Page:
The price of oil rose to its highest level in 14 months on concerns about possible disruptions to Middle East supplies and signs of an increase in U.S. demand for fuel.
U.S. benchmark oil gained $1.64 to $101.24 a barrel in New York, its highest close since May 3, 2012.
Brent crude, which is used to price oil used by many U.S. refineries to make gasoline, rose $1.76 to finish at $105.76 in London.
Two events propelled the price of oil above $100 a barrel for the first time since the middle of September: unrest in Egypt and a big drop in U.S. oil supplies.
Traders were worried that political upheaval in Egypt could slow the flow of oil from the Middle East to world markets. Embattled Egyptian President Mohammed Morsi vowed not to give in to protesters' demands for his resignation. But the head of Egypt's military announced late Wednesday night local time that Morsi will be replaced and new elections will be held.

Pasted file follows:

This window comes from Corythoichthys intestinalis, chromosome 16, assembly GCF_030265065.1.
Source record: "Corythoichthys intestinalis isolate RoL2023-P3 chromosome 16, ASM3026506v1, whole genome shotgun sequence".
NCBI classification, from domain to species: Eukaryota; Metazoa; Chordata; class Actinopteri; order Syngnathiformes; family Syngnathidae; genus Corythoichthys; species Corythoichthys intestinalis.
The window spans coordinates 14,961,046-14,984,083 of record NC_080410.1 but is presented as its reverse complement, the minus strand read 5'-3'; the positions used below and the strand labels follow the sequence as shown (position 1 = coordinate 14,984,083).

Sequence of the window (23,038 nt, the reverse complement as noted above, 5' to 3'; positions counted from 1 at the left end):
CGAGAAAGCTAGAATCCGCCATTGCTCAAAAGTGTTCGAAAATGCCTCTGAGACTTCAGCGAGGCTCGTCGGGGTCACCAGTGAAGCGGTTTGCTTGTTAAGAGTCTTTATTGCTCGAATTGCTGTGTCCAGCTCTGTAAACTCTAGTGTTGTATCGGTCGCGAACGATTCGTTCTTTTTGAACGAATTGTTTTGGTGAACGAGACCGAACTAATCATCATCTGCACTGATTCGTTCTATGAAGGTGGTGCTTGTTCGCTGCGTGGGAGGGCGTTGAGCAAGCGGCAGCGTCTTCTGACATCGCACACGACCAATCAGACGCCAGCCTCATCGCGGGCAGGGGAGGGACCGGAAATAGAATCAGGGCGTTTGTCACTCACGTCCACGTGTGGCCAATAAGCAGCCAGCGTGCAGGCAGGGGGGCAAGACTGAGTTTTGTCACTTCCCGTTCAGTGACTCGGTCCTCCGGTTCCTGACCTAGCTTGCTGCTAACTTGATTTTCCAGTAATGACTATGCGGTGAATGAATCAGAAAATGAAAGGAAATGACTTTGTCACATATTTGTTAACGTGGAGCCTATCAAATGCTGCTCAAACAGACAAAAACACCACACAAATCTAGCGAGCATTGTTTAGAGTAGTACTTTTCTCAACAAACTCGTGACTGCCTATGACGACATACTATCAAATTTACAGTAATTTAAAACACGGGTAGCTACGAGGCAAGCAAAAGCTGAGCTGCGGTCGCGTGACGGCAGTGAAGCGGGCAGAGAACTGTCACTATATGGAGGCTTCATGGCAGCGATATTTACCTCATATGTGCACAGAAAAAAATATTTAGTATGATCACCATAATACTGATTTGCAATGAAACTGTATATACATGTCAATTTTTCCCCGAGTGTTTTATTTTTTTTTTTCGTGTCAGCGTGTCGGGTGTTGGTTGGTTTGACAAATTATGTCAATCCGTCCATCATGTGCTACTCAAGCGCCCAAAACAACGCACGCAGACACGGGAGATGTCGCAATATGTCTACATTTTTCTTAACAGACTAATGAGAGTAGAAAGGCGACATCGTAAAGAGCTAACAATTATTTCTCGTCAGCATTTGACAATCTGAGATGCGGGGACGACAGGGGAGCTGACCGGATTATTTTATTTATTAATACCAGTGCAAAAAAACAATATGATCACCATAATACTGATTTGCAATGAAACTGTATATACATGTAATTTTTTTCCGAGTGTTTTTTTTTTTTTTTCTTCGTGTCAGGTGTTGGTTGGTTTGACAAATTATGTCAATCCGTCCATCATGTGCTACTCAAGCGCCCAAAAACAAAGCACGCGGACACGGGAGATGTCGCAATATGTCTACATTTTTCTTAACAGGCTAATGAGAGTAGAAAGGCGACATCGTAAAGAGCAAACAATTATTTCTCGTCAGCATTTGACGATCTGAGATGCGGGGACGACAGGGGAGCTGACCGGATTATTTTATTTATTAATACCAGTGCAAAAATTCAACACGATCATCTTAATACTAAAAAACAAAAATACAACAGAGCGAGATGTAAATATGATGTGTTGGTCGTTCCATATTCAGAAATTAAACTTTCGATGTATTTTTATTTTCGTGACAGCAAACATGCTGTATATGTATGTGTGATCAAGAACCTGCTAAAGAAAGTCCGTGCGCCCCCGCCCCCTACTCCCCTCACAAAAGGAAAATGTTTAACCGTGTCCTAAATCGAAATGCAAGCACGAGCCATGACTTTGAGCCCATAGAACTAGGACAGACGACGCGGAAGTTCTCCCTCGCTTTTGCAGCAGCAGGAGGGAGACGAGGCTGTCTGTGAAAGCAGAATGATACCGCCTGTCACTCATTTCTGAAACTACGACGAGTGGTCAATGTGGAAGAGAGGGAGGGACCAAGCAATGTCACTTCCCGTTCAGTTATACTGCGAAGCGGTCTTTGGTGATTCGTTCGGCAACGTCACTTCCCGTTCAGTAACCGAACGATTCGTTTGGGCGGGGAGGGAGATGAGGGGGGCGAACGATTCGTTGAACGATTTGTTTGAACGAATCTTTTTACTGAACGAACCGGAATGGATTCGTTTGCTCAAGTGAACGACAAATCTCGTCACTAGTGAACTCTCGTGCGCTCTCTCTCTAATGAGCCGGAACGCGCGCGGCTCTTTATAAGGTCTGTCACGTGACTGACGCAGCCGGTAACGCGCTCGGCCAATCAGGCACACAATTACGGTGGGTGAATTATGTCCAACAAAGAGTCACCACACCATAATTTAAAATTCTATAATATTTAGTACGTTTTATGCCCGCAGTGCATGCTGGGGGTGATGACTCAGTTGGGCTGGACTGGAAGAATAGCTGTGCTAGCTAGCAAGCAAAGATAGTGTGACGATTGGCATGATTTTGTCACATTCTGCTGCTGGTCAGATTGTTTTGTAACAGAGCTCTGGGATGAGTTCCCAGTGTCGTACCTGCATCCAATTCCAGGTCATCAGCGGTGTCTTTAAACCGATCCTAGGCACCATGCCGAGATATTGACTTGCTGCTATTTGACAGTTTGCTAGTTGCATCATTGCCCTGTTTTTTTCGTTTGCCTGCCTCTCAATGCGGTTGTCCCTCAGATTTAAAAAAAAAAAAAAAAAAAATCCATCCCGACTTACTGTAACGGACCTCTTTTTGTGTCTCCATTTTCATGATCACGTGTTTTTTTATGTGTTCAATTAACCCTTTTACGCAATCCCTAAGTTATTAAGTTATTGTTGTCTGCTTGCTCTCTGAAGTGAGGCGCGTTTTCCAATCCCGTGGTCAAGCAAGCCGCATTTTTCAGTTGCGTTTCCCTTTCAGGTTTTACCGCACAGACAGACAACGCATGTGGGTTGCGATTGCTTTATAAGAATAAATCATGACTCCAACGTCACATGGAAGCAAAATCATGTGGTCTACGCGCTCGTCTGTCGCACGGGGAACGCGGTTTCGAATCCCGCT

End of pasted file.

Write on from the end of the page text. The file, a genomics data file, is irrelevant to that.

Egypt is not an oil producer but it control of one of the world's busiest shipping lanes gives it a crucial role in maintaining global energy supplies. The Middle East accounts for about a quarter of the world's crude oil output, or 23 million barrels per day. About 2 million barrels of that, or 2.2 percent of world demand, are transported daily through the Suez Canal, which links the Mediterranean with the Red Sea.
Much of that oil is headed to Europe, but a supply drop anywhere in the world leads to higher prices everywhere.
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